Contractors have reported brick price increases of up to 15 per cent, as firms struggle to meet prices for fixed-price work in the face of soaring supply chain cost inflation.
Exclusive EC Harris data shared with Construction News this week has shown labour rates increased by an average of 2.1 per cent in Q3 2014, while bricks and blocks prices continue to cause difficulty for contractors.
EC Harris partner Simon Rawlinson said contractors were now seeing the highest sustained pressure in the supply chain since 2010/11.
Spencer Rail chief executive David McLoughlin said the firm had seen cost inflation of between 3 and 5 per cent for materials, of which facing (external) and engineering bricks had risen by between 13 and 15 per cent.
On labour costs, he said: “We have found labour costs neutral at the current time for the core civils general track labour disciplines we employ, but South-east craft trades have increased by around 2 to 3 per cent since January.
Of the main areas Spencer Rail has been tendering in the last six months, he said the firm had seen South-east and London prices rise by around 3 per cent overall, with Scotland, Yorkshire and the North-east currently “neutral”.
Greater Manchester-based McGoff & Byrne’s executive director Dave McGoff told Construction News cost inflation was not just restricted to London.
“It’s a national issue,” he said. “I think everyone tends to focus on the bricklaying trades being the main source, but it goes much wider than that for us.
“We’re seeing shortages in plant, forklift trucks, building materials, blocks, all the materials; all the procurement periods have moved out significantly and it’s a much different environment than it was maybe 6 to 12 months ago.”
Keltbray warned of waiting times for cranes hitting six months in London earlier this year and several firms have reported having to pay extra to secure plant or materials to deliver projects on time.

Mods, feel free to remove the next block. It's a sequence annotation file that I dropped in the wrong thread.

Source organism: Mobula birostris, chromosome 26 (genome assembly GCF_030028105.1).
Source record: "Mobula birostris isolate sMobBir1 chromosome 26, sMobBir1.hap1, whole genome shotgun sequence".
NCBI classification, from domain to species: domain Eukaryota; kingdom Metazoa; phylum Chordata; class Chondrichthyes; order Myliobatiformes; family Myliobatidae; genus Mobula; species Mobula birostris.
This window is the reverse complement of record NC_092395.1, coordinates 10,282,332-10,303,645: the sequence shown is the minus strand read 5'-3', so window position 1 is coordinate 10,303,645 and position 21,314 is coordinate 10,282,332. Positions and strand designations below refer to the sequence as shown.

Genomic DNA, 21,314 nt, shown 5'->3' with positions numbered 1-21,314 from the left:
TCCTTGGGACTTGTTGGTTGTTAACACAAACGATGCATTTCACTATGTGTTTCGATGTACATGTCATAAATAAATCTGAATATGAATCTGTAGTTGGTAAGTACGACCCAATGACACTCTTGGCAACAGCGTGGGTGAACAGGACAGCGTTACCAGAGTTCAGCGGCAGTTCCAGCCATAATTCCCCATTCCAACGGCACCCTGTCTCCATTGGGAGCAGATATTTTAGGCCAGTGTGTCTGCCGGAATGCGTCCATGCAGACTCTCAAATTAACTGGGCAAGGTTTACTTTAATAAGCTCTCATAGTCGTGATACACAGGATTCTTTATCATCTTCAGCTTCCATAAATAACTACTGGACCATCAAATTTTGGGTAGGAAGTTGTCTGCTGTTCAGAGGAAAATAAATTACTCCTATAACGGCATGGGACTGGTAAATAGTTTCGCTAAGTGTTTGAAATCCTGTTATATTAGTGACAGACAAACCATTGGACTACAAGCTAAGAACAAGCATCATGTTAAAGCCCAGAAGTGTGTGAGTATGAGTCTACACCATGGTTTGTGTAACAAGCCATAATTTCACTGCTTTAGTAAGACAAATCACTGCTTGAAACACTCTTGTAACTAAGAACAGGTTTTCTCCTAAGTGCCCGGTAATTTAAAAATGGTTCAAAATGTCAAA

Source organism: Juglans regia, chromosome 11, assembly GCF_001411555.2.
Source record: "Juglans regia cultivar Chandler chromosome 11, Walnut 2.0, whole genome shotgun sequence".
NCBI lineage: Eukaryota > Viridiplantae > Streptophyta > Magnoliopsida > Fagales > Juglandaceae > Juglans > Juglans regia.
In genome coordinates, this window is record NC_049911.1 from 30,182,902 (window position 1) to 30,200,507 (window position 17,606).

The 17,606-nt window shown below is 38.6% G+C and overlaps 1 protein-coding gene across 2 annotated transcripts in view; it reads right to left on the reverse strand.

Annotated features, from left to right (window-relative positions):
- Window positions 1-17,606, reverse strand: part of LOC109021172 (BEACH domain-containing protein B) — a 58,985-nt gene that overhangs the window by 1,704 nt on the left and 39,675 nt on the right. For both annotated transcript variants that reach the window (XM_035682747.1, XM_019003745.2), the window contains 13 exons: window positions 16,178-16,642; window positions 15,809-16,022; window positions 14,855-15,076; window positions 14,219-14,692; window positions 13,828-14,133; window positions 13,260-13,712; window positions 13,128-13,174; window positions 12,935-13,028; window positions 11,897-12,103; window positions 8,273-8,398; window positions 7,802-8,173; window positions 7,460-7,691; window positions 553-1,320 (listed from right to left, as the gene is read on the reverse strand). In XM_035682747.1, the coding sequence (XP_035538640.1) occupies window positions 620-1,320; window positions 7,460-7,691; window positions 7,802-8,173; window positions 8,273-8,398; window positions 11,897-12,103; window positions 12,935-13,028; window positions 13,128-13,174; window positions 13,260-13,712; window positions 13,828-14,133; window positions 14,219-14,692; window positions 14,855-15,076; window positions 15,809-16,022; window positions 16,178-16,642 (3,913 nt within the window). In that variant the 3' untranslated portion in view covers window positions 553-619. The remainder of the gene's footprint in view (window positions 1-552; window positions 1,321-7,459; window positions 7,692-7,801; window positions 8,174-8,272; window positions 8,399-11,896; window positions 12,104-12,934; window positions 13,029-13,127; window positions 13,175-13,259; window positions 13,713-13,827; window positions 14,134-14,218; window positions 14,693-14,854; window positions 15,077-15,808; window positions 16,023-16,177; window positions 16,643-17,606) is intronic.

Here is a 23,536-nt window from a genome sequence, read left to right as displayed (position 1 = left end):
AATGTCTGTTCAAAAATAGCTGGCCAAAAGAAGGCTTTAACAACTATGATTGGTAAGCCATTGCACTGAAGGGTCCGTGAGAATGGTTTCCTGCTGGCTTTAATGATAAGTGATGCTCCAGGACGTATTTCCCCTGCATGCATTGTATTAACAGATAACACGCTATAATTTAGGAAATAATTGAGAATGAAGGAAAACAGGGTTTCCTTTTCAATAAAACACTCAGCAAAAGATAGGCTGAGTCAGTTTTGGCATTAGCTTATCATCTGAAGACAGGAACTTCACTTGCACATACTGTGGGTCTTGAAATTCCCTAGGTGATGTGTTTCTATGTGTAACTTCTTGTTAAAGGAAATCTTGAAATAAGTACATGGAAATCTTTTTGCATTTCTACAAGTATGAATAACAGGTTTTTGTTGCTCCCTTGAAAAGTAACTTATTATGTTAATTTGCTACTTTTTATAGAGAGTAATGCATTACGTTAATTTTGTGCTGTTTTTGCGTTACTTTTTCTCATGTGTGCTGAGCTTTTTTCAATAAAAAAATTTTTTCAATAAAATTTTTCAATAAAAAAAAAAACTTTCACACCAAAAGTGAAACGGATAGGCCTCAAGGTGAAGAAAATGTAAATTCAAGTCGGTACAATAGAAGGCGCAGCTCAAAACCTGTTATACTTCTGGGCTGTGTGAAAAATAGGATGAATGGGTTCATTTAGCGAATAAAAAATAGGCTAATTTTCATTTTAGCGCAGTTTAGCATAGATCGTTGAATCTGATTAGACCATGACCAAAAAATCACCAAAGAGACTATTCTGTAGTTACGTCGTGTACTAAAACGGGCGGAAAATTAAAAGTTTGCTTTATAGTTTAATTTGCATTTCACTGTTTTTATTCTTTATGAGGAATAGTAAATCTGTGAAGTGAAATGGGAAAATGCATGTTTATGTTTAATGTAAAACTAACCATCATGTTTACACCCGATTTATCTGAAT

Mr McGoff said availability of subcontractors was a real problem, with many having either consolidated or gone bust, with “a lot of the supply side turning their nose up at general tendering”.
“There’s enough work out there at the moment for subcontractors and suppliers for them to be able to negotiate their workloads going forward.
“We’re noticing informed clients making that leap and lining up their contractors and supply chain in order to secure delivery.”
Problem jobs have been blamed by several main contractors for profit shortfalls in 2014 to date as legacy bids have affected tier ones.
Brick availability ‘more manageable’
Housebuilder Bellway said this week that the industry-wide shortage in bricks and blocks had become “more manageable” and had eased as the year progressed.
The average cost of blocks ranges from a low of £5.50 per sq m in Northern Ireland and £6.20 per sq m in the North-west, to a high of £9.30 per sq m in London and the South-east, according to EC Harris data.
To mitigate material cost pressure, Bellway had procured central, national arrangements with suppliers, it said, but that reduced availability of certain subcontract trades, including bricklayers and ground workers, was still a constraint – particularly in the South-east.
Balfour Beatty has been the most high-profile firm to suffer, having cited problems with its tender proposition on old contracts, which its UK chief executive Nick Pollard admitted last month had often been “ill-balanced or ill-judged in some way” and a factor in its latest £75m profit warning.
In May, Willmott Dixon said profit before tax was down almost 20 per cent in 2013 due to “a small number of projects now completed that did not deliver the margins we had expected”, according to CEO Rick Willmott.
Royal Bam Group reported in July that “unexpected problems” on a UK project it bid on in 2012 had contributed to around £60m in overall project losses.
Morgan Sindall CEO John Morgan told Construction News in August that cost inflation, combined with low margins on work tendered in 2012/13, meant the firm was “making less money than we would like to”.
Henry Boot group finance director John Sutcliffe said the regional disparity continued to be skewed towards London and the South-east.
“It is getting a bit tougher but we are not struggling in Yorkshire and our spheres of the M62 corridor as much as some are in London,” he said.
“It feels like pricing has still not recovered to where it was in the cycle six or seven years ago now – I still feel as though pricing is a bit below that level.”
On labour, he said availability was a problem and that there was a “relatively tight supply market out there and if we’re not careful we are going to see the same problems in the North that we are seeing in the South now”.
Mr McGoff said the market was heating to the point that contractors were “having to cajole” subcontractors into bidding for work and that “one-off jobs for suppliers or subcontractors” in general tendering weren’t interesting them.